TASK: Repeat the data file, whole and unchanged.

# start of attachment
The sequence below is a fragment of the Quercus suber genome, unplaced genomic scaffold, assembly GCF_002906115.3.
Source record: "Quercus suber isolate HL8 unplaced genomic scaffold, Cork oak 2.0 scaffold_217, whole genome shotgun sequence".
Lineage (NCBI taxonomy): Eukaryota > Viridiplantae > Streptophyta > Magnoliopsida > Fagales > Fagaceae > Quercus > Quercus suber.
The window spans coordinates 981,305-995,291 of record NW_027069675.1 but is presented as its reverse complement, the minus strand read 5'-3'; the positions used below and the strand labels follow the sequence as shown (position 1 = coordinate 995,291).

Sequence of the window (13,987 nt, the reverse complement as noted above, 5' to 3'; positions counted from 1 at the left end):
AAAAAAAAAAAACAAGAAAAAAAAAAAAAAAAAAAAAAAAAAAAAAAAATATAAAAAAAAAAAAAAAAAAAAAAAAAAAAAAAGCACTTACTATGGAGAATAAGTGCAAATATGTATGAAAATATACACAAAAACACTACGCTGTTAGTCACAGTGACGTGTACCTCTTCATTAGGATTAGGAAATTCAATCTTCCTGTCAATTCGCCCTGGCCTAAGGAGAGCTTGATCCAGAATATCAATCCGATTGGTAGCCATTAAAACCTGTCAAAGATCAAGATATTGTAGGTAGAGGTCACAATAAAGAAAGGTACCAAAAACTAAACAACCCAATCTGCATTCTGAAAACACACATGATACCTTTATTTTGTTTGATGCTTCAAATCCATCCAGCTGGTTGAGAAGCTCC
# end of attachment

The sequence below is a fragment of the Quercus suber genome, unplaced genomic scaffold, assembly GCF_002906115.3.
Source record: "Quercus suber isolate HL8 unplaced genomic scaffold, Cork oak 2.0 scaffold_217, whole genome shotgun sequence".
Lineage (NCBI taxonomy): Eukaryota > Viridiplantae > Streptophyta > Magnoliopsida > Fagales > Fagaceae > Quercus > Quercus suber.
The window spans coordinates 981,305-995,291 of record NW_027069675.1 but is presented as its reverse complement, the minus strand read 5'-3'; the positions used below and the strand labels follow the sequence as shown (position 1 = coordinate 995,291).

Sequence of the window (13,987 nt, the reverse complement as noted above, 5' to 3'; positions counted from 1 at the left end):
AAAAAAAAAAAACAAGAAAAAAAAAAAAAAAAAAAAAAAAAAAAAAAAATATAAAAAAAAAAAAAAAAAAAAAAAAAAAAAAAGCACTTACTATGGAGAATAAGTGCAAATATGTATGAAAATATACACAAAAACACTACGCTGTTAGTCACAGTGACGTGTACCTCTTCATTAGGATTAGGAAATTCAATCTTCCTGTCAATTCGCCCTGGCCTAAGGAGAGCTTGATCCAGAATATCAATCCGATTGGTAGCCATTAAAACCTGTCAAAGATCAAGATATTGTAGGTAGAGGTCACAATAAAGAAAGGTACCAAAAACTAAACAACCCAATCTGCATTCTGAAAACACACATGATACCTTTATTTTGTTTGATGCTTCAAATCCATCCAGCTGGTTGAGAAGCTCC